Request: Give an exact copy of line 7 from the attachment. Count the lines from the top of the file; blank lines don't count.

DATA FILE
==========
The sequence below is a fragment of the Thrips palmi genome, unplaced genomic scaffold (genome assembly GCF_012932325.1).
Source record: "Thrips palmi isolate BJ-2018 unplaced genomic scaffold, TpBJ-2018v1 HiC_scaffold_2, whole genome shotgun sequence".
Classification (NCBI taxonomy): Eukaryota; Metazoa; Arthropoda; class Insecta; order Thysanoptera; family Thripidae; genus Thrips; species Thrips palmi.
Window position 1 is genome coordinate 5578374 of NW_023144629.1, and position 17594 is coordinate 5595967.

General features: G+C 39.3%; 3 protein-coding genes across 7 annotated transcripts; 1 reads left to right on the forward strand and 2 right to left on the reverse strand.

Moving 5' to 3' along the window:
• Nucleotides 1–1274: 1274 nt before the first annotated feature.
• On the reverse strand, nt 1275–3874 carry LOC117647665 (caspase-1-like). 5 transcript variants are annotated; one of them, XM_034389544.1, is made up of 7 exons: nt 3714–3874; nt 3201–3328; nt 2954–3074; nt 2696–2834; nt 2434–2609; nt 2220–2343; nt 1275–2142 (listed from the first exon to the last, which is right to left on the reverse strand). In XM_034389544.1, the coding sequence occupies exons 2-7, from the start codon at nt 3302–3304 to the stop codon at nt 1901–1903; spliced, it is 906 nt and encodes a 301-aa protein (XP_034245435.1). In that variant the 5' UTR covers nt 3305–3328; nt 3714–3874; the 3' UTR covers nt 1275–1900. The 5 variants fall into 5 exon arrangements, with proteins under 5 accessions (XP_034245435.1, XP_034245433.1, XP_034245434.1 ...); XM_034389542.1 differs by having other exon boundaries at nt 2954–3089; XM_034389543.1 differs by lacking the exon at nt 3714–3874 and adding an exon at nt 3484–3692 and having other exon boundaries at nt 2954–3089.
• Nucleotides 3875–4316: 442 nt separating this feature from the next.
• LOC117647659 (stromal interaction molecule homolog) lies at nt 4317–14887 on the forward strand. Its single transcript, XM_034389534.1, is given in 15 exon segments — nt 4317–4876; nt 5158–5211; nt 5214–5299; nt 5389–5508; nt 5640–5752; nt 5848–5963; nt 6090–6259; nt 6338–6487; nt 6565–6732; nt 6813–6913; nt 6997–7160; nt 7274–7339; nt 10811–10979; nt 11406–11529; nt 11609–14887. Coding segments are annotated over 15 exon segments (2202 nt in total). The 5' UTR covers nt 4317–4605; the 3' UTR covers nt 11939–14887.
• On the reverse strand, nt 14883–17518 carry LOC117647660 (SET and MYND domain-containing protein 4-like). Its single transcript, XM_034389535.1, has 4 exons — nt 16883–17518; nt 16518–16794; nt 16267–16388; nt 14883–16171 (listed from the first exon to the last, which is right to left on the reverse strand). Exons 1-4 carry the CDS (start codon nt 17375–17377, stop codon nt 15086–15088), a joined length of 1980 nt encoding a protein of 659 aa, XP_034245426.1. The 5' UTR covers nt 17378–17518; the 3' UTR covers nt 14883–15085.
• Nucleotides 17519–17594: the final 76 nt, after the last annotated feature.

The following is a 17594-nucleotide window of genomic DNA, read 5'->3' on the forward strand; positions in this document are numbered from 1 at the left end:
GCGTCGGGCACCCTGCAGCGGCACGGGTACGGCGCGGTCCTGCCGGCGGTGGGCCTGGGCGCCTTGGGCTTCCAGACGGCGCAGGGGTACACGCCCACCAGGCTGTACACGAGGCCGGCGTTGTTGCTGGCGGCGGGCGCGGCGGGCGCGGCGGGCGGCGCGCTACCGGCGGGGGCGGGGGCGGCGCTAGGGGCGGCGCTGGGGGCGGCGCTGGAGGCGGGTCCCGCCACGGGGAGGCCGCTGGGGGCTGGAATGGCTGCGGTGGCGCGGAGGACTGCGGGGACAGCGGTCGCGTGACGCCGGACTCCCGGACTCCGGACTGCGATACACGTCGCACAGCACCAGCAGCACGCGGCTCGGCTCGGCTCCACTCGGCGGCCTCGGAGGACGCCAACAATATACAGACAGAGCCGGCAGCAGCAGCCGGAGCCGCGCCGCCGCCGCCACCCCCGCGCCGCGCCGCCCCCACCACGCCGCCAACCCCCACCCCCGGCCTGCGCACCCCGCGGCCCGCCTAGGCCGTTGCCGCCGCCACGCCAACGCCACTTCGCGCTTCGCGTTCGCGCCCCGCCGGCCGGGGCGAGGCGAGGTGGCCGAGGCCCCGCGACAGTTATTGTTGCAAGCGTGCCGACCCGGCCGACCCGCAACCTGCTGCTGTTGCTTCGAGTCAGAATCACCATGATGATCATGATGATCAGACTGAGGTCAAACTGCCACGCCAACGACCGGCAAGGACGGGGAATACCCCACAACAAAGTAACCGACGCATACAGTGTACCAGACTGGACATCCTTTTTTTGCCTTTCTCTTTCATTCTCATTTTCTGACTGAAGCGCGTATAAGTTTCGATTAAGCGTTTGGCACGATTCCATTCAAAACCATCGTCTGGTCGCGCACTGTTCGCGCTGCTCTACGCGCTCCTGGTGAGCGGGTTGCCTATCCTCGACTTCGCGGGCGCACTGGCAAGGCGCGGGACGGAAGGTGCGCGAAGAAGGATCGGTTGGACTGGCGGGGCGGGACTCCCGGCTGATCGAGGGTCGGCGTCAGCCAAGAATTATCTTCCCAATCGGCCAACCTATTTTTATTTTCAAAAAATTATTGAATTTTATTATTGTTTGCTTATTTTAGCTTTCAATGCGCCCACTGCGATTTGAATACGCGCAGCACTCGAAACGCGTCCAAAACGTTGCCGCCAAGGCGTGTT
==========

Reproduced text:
• Nucleotides 1–1274: 1274 nt before the first annotated feature.